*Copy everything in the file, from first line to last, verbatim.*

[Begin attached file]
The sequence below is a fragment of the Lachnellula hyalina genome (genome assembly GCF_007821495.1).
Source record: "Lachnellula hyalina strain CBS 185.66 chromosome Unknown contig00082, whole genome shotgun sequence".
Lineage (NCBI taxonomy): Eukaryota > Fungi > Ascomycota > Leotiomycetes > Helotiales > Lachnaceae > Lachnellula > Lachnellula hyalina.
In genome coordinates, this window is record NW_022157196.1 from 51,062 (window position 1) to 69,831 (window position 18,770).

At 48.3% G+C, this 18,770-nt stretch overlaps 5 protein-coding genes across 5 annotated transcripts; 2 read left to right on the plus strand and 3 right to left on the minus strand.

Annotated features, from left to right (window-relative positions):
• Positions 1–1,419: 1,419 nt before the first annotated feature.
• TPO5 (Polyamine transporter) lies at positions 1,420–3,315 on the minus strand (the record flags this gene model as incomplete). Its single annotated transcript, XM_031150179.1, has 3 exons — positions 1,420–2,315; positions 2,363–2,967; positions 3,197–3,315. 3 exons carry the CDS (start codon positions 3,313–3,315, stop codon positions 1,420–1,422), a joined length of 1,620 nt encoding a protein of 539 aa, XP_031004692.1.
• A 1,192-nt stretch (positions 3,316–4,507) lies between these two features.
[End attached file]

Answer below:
The sequence below is a fragment of the Lachnellula hyalina genome (genome assembly GCF_007821495.1).
Source record: "Lachnellula hyalina strain CBS 185.66 chromosome Unknown contig00082, whole genome shotgun sequence".
Lineage (NCBI taxonomy): Eukaryota > Fungi > Ascomycota > Leotiomycetes > Helotiales > Lachnaceae > Lachnellula > Lachnellula hyalina.
In genome coordinates, this window is record NW_022157196.1 from 51,062 (window position 1) to 69,831 (window position 18,770).

At 48.3% G+C, this 18,770-nt stretch overlaps 5 protein-coding genes across 5 annotated transcripts; 2 read left to right on the plus strand and 3 right to left on the minus strand.

Annotated features, from left to right (window-relative positions):
• Positions 1–1,419: 1,419 nt before the first annotated feature.
• TPO5 (Polyamine transporter) lies at positions 1,420–3,315 on the minus strand (the record flags this gene model as incomplete). Its single annotated transcript, XM_031150179.1, has 3 exons — positions 1,420–2,315; positions 2,363–2,967; positions 3,197–3,315. 3 exons carry the CDS (start codon positions 3,313–3,315, stop codon positions 1,420–1,422), a joined length of 1,620 nt encoding a protein of 539 aa, XP_031004692.1.
• A 1,192-nt stretch (positions 3,316–4,507) lies between these two features.